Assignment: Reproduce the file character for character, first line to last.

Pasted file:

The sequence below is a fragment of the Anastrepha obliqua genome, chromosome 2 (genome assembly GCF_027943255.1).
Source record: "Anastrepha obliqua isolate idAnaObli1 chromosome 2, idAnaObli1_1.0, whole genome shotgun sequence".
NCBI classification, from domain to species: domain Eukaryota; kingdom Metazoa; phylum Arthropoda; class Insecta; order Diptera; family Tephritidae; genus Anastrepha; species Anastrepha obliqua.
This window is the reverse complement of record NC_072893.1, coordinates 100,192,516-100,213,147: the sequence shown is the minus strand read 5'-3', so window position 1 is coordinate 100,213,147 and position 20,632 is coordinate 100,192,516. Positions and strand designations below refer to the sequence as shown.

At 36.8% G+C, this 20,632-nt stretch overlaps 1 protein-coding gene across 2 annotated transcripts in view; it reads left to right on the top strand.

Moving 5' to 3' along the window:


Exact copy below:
The sequence below is a fragment of the Anastrepha obliqua genome, chromosome 2 (genome assembly GCF_027943255.1).
Source record: "Anastrepha obliqua isolate idAnaObli1 chromosome 2, idAnaObli1_1.0, whole genome shotgun sequence".
NCBI classification, from domain to species: domain Eukaryota; kingdom Metazoa; phylum Arthropoda; class Insecta; order Diptera; family Tephritidae; genus Anastrepha; species Anastrepha obliqua.
This window is the reverse complement of record NC_072893.1, coordinates 100,192,516-100,213,147: the sequence shown is the minus strand read 5'-3', so window position 1 is coordinate 100,213,147 and position 20,632 is coordinate 100,192,516. Positions and strand designations below refer to the sequence as shown.

At 36.8% G+C, this 20,632-nt stretch overlaps 1 protein-coding gene across 2 annotated transcripts in view; it reads left to right on the top strand.

Moving 5' to 3' along the window: